Key reports, issues, and decisions of interest to licensees and/or the public are reported here from the most recent Commission meetings:
Commission Meeting of August 14, 2019
Pending Cases: The Commission accepted the voluntary surrender of one license; entered into consent agreements to permanently revoke one license, revoke one license, and suspend three licenses; rejected a proposed consent agreement involving one licensee; authorized its Regulatory Affairs Division to seek injunctive relief, if necessary, in one case; and ordered hearings involving 10 licensees.
License Applications Involving Character Issues: Applications for licenses from persons who have character issues such as prior criminal convictions or disciplinary action by another licensing board are separately reviewed by the Commission. Decisions are made based upon criminal background checks, information supplied by the applicant, and in-person interviews. Total candidates reviewed: 29; total approved: 26.
License Examination Results: A summary of key data relating to persons taking the examination for the first time is provided below:
Individuals Tested for the First Time
Took prelicense course
Hold license from another state
August 2018 through
August 2018 through
% Pass both sections
% Pass National section
% Pass State section
New Instructor Seminar (NIS): Staff reported to the Commission on the new two-day format for the New Instructor Seminar, requiring live presentations by each participant in lieu of the previously required video. The NIS first offering was a success, generating positive feedback from the participants about the class and the Commission.
Emerging Trends: Commission Member Cindy S. Chandler reviewed with the Commission an article from the Inman News entitled, Amazon Gets into Real Estate with Major Realogy Partnership. The Commission also discussed the duty of property managers when advertising owners’ property in online, unlicensed rental booking sites.
Report on License Numbers: The Commission was advised that as of August 1, 2019, there are 106,476 brokers and firms licensed by the Commission, as follows:
Next Commission Meeting: The next Commission meeting will be held at 9:00 a.m., Wednesday, September 11, 2019, at Raleigh, North Carolina and is open to the public.
With hurricane season well underway, a review of the laws governing hurricanes, evacuations, and vacation rentals is appropriate.
( 1) The first and most important thing to remember is that when state or local authorities order a mandatory evacuation of a coastal area, tenants occupying vacation rental properties must comply with the order. Evacuations are ordered to protect human life and health and are not undertaken lightly. Brokers managing vacation rental properties should support state and local authorities by encouraging and facilitating tenant compliance with evacuation orders.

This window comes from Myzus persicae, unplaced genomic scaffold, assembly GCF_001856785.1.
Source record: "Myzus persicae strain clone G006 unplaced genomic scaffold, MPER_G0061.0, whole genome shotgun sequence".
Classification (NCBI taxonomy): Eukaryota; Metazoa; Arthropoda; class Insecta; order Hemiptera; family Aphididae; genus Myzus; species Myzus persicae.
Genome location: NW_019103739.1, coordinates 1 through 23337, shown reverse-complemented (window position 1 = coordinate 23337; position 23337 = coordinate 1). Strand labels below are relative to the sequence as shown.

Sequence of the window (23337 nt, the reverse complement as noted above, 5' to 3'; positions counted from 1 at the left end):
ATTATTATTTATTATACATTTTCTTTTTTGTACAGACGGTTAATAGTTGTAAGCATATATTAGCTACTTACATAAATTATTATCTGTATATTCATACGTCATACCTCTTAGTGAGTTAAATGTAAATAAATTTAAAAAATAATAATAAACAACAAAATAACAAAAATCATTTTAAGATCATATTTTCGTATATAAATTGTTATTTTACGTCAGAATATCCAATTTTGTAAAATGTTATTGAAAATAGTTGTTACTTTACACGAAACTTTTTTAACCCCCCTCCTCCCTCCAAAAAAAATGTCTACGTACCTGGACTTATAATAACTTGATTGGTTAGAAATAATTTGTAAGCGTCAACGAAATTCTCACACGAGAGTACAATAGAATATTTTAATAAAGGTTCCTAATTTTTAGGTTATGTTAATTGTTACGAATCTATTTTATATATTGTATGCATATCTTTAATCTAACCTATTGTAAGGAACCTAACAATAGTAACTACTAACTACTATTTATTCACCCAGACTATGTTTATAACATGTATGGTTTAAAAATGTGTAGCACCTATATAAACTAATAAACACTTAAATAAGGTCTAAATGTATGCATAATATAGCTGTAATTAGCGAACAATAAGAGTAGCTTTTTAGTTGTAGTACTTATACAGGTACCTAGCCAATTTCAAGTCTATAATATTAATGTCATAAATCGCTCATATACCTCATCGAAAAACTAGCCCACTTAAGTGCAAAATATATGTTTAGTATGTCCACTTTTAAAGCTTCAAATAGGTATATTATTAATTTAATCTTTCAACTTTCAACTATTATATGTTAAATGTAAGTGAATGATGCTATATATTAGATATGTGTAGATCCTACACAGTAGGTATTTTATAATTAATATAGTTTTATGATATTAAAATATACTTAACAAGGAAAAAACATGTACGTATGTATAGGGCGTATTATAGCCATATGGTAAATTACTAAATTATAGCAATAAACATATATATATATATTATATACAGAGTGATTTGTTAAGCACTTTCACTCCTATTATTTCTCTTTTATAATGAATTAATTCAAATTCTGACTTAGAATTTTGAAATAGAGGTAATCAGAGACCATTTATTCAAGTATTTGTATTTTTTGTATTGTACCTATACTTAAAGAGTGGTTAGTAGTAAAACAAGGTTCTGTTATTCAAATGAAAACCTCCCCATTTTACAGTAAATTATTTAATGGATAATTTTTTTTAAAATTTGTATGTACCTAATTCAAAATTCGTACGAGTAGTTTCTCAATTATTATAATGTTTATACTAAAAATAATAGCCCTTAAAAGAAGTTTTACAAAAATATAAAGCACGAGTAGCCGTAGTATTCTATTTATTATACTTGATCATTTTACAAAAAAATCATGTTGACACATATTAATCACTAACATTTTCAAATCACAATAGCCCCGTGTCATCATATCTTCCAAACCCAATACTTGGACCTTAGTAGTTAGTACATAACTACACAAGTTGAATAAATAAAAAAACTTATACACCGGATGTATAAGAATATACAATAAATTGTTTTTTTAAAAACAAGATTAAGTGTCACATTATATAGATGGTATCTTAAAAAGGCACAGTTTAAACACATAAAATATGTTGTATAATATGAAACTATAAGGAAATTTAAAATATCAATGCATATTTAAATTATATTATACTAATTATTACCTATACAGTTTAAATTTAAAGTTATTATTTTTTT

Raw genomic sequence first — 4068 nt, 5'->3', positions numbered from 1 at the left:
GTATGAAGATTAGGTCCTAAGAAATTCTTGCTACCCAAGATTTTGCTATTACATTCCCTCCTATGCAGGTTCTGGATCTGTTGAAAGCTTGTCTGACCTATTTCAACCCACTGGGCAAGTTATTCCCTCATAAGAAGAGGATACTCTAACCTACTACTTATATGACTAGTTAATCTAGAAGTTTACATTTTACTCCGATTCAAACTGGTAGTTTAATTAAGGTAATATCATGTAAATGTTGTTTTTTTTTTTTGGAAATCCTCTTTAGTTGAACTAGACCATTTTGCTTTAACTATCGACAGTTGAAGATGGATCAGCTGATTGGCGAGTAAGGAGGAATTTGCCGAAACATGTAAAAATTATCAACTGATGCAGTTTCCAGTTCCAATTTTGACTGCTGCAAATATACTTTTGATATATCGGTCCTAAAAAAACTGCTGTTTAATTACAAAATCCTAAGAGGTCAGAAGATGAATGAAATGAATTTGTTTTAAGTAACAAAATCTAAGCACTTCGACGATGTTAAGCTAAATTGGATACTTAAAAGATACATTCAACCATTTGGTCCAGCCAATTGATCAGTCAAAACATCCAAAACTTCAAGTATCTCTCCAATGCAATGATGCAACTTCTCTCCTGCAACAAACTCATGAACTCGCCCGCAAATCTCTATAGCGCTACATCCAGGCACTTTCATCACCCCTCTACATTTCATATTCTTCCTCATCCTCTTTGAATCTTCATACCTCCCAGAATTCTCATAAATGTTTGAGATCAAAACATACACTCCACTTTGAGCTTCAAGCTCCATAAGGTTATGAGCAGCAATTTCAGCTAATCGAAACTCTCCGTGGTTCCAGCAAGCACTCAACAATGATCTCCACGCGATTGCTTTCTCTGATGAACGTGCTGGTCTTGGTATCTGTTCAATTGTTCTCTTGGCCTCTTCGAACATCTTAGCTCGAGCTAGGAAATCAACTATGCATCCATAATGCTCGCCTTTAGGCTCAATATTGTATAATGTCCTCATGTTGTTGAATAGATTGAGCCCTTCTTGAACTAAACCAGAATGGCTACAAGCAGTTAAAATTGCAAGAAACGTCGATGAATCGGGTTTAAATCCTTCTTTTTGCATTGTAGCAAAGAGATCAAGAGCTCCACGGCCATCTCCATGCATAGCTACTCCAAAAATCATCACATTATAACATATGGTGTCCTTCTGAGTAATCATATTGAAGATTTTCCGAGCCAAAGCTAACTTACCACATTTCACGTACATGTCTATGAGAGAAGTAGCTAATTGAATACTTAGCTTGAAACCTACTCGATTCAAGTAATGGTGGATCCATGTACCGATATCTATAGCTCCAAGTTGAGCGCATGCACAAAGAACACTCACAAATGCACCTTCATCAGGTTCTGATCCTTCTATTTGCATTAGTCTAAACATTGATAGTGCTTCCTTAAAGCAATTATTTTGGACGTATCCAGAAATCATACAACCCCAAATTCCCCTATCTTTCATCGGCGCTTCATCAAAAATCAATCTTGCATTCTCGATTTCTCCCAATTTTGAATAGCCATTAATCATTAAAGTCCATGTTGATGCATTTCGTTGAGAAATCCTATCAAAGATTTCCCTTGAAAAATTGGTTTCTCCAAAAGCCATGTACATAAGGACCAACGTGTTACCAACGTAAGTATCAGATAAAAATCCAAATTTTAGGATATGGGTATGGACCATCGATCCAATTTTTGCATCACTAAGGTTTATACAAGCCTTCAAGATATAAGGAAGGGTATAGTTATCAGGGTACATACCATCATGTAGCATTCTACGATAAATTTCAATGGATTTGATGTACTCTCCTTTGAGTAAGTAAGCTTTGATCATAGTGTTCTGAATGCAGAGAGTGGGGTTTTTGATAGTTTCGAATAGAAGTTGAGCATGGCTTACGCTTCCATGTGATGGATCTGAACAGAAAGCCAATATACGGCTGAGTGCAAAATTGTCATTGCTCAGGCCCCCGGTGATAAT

(2) When a vacation tenant complies with an evacuation order, he or she is generally entitled to a refund of a share of the money he or she has paid for the rental (rent, security deposit, taxes, etc.) prorated for each night the evacuation order was in effect.
(3) There is an exception to this rule, however. If the tenant was offered travel insurance that covered the risk of mandatory evacuation, then the landlord has no obligation to refund the tenant’s money. To trigger the exception, the cost of the insurance offered cannot exceed 8% of the cost of the vacation rental and the policy cannot exclude the particular storm. It is important to note that some vacation rental insurance companies exclude coverage for storms that have been named by the National Hurricane Center prior to date the insurance was purchased. If a storm is named prior to the purchase of travel insurance and, if the insurance will not cover the tenant for losses or damages resulting from a mandatory evacuation or from damages and losses caused by the named storm, then the tenant is entitled to a refund from the landlord of all monies paid.
(4) If, following the storm and after any mandatory evacuation has been lifted, the landlord or his broker cannot provide a promised rental property to a vacation rental tenant – whether the reason is that the house was significantly damaged or that it is inaccessible due to damage to or closure of roads or ferries – the tenant is entitled to either a refund of his money or the substitution of a reasonably comparable property at the same cost. This refund may come in the form of a paid claim against travel insurance. Tenants and vacation rental managers are encouraged to read and understand the limits of coverage being offered.
(5) Go to readync.org which provides emergency management planning tips including information about current mandatory evacuations.
(6) Go to https://ncdoj.gov/price-gouging-law-in-effect-in-north-carolina-2/ for information about price gouging laws following the declaration of a state of emergency in North Carolina.